The cage of coupledom

Lives of
our own invention

We have shaped richly varied ways to care for each other.
Why clamber for state-imposed rules?


Jane and Helen

Together -- with the world
Helen Sonthoff & Jane Rule at Sticks Allison Beach, Galiano, c 1984. (Photo: Betty Fairbank; photo above: Lynne Fernie, co-director with Aerlyn Weissman of Fiction and Other Truths, 1994.)

Jane Rule, regarded as an icon of lesbian literature, has long been a reluctant role model. Her pioneering novel The Desert of the Heart, published in Canada, Britain and the US in 1964, was followed by six more. And by five books of stories and essays, among them her 1975 Lesbian Images, looking at those images in the works of other writers, from Willa Cather and May Sarton to Radclyffe Hall and Gertrude Stein.

But Jane has been less concerned with image than, as she said in the 1994 documentary on her life and work, Fiction and Other Truths, with "bearing witness to the world we live in." On being seen as a model, she said there:

"My own sense about role models is that you only need bad ones. You can say: 'I'm certainly not going to be like that when I grow up.' And good ones simply get in the way of you developing into the person you were destined to be."

In 1954 Jane, then 23 years old, met Helen Sonthoff. A fellow teacher at Concord Academy in Massachusetts, 15 year her senior, Helen had been married since 1943 to Herbert Sonthoff, met as a German graduate student. During the Red Scare of the early 1950s, columnist Walter Winchell had branded him a "Nazi Communist" (it was that kind of time). Helen stood firmly by him.

Soon, Helen stood by Jane. And Jane by Helen. In 1956 they left the America of Joe McCarthy for Canada, finding new lives in Vancouver. Helen taught at the University of British Columbia; Jane, who took odd jobs at first, later joined her there. They became Canadian citizens.

In the early '70s they moved to the Gulf Island of Galiano, joining a community richly varied in its cast of citizens. Their friends there have included the young and the very old; people living on their own or in twos or threes or more, a few well-off and a few on welfare; some gay if most not; some, married or not, with children. Jane and Helen were long those kids' lifeguards: at their swimming pool, over books in their living room, and even beyond.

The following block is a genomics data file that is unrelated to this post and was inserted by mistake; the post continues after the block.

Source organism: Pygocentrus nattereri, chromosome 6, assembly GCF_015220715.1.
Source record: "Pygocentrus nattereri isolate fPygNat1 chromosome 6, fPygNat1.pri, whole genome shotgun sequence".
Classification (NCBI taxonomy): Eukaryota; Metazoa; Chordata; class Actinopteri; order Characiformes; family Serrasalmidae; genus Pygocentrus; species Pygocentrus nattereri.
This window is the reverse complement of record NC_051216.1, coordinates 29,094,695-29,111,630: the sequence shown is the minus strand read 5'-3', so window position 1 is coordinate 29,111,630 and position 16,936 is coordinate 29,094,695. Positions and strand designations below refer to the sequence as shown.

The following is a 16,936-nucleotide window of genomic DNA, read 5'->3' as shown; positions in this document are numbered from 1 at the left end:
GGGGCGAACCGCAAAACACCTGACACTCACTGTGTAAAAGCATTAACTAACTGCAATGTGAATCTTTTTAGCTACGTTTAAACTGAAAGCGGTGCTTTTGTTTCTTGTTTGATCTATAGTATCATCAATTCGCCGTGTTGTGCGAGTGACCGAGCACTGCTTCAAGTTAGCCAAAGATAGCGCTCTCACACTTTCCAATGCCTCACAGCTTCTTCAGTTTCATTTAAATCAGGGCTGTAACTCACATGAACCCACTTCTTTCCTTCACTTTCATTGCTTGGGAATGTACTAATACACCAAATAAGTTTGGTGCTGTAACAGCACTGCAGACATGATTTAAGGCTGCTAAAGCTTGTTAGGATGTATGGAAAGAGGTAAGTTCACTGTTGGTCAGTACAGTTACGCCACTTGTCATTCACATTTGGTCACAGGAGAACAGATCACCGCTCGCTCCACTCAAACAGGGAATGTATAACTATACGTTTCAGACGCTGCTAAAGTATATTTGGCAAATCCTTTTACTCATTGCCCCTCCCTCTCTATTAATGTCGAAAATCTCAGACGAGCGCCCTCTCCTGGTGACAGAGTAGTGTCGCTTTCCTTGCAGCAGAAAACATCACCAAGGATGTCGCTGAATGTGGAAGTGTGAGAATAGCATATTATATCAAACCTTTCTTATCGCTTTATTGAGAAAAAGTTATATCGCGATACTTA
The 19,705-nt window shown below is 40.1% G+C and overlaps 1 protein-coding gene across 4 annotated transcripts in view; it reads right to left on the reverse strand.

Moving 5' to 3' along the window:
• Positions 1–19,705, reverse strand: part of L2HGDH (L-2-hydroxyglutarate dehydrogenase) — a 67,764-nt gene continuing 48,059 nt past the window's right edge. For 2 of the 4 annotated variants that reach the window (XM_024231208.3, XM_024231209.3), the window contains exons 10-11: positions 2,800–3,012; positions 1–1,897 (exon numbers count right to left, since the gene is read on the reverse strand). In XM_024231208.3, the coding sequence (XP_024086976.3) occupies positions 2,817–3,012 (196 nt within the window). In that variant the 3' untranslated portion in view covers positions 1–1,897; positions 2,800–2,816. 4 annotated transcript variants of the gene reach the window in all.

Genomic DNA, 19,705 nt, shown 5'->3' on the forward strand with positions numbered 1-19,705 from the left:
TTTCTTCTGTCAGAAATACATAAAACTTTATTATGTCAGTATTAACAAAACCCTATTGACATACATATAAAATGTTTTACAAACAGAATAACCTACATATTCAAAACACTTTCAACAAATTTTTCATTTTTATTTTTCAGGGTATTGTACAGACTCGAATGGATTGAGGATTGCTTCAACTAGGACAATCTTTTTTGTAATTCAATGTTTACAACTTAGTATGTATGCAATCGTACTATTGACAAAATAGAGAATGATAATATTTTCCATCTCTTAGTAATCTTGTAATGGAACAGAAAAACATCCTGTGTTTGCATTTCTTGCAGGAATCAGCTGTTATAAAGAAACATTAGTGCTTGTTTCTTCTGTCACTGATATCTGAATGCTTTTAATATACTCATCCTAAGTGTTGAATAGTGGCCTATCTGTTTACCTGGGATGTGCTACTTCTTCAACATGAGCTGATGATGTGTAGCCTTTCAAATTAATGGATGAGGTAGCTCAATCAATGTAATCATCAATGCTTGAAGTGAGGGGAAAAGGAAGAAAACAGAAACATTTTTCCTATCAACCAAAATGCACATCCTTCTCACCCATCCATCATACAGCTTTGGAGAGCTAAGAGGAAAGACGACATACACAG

On January 3, 2000, Helen Sonthoff died. She was 83. She and Jane had been together for more than 45 years.

"We used to say, laughingly," Jane recalls in that film, "that we didn't believe in long-term relationships. What was the value of simply having been together for so many years? We've never really depended on each other for an identity."

For many years, Helen was the more public person. When they visited W H Auden and his lover Chester Kallman in 1962, it was Helen who was their old friend, Jane feeling, as she later wrote, "like Goldilocks in the house of the two bears." After Helen died, flags at the University of British Columbia were lowered to half-mast -- not an honour bestowed on the obscure.

"Neither one of us," Helen once said, "has ever really wanted to make a relationship with anybody who didn't stand as tall as we do. You like to walk with somebody who's got legs that are long enough to keep up." Jane, famously tall if now sometimes needing a wheelchair, said in 1994: "I suppose Helen and I have always wanted to live up to each other, wanted to be the best that we are for each other."

I have known Jane Rule since 1981. I was at The Body Politic then, taking on editing of a column she had written for the paper since 1979, going on to 1985, called "So's Your Grandmother." Helen sometimes wrote reviews, I often her editor as well.

I knew them at first only in letters, meeting Jane here in 1982, Helen later, and staying with them on Galiano, there a few times as one of their many guests. Their best for each other was, I found, also good for me. And for many others.

Couples in conjugality have been famously called "the beast with two backs" -- facing inward, ignoring the world. Helen and Jane stood facing out: engaging friends, family, community, the wider world. As Helen. And as Jane. And, to some who knew them, kids especially, as Jane & Helen.

People who just knew of Jane & Helen were likely surprised to find Jane not sounding grandmotherly on the issue of gay marriage. Living inside what seemed the standard model, how dare she speak against it? But her life with Helen was not the model some might insist upon. Best I know, they did not share a joint bank account; Jane did not apply to Canada Pension for benefits as Helen's "survivor."

It was not an intended model at all. It was, as Jane says, "self-respecting, self-defining adults" learning "to take responsibility for ourselves and each other, for richer or poorer, in sickness and in health" -- by means of their own invention.

Those hoping to win social acceptance by adopting the standard model may have missed something Jane once said: "Policing ourselves to be less offensive to the majority is to be part of our own oppression."

Jane wrote the essay below in September 2000 at the invitation of a friend, Alan Twigg, editor of BC Bookworld. It ran in that quarterly's Spring 2001 issue, titled there "The Heterosexual Cage of Coupledom."

She had let me see it before publication. And let me send a copy to the Law Commission of Canada, for circulation among people there then working on Beyond Conjugality. Her ideas were among those reflected in that report.